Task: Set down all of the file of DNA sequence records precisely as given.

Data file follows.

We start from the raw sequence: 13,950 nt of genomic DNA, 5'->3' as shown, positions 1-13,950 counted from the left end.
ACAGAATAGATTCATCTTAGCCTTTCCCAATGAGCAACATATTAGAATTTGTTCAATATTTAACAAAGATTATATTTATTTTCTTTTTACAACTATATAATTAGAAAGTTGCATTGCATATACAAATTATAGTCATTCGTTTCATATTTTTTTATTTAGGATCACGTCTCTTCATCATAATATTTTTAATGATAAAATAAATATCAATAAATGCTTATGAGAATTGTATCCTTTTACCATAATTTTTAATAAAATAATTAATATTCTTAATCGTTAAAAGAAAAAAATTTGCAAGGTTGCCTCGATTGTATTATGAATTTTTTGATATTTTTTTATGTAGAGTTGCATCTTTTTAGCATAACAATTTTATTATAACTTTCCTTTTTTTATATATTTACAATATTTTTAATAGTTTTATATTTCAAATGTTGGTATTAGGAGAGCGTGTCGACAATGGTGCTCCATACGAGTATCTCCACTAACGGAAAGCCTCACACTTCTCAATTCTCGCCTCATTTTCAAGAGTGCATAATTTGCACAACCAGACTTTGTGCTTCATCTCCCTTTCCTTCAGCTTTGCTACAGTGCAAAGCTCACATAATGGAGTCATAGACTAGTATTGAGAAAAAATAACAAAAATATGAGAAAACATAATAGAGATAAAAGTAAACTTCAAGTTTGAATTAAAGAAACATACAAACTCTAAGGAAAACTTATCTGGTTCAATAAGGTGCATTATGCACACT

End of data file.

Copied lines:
We start from the raw sequence: 13,950 nt of genomic DNA, 5'->3' as shown, positions 1-13,950 counted from the left end.
ACAGAATAGATTCATCTTAGCCTTTCCCAATGAGCAACATATTAGAATTTGTTCAATATTTAACAAAGATTATATTTATTTTCTTTTTACAACTATATAATTAGAAAGTTGCATTGCATATACAAATTATAGTCATTCGTTTCATATTTTTTTATTTAGGATCACGTCTCTTCATCATAATATTTTTAATGATAAAATAAATATCAATAAATGCTTATGAGAATTGTATCCTTTTACCATAATTTTTAATAAAATAATTAATATTCTTAATCGTTAAAAGAAAAAAATTTGCAAGGTTGCCTCGATTGTATTATGAATTTTTTGATATTTTTTTATGTAGAGTTGCATCTTTTTAGCATAACAATTTTATTATAACTTTCCTTTTTTTATATATTTACAATATTTTTAATAGTTTTATATTTCAAATGTTGGTATTAGGAGAGCGTGTCGACAATGGTGCTCCATACGAGTATCTCCACTAACGGAAAGCCTCACACTTCTCAATTCTCGCCTCATTTTCAAGAGTGCATAATTTGCACAACCAGACTTTGTGCTTCATCTCCCTTTCCTTCAGCTTTGCTACAGTGCAAAGCTCACATAATGGAGTCATAGACTAGTATTGAGAAAAAATAACAAAAATATGAGAAAACATAATAGAGATAAAAGTAAACTTCAAGTTTGAATTAAAGAAACATACAAACTCTAAGGAAAACTTATCTGGTTCAATAAGGTGCATTATGCACACT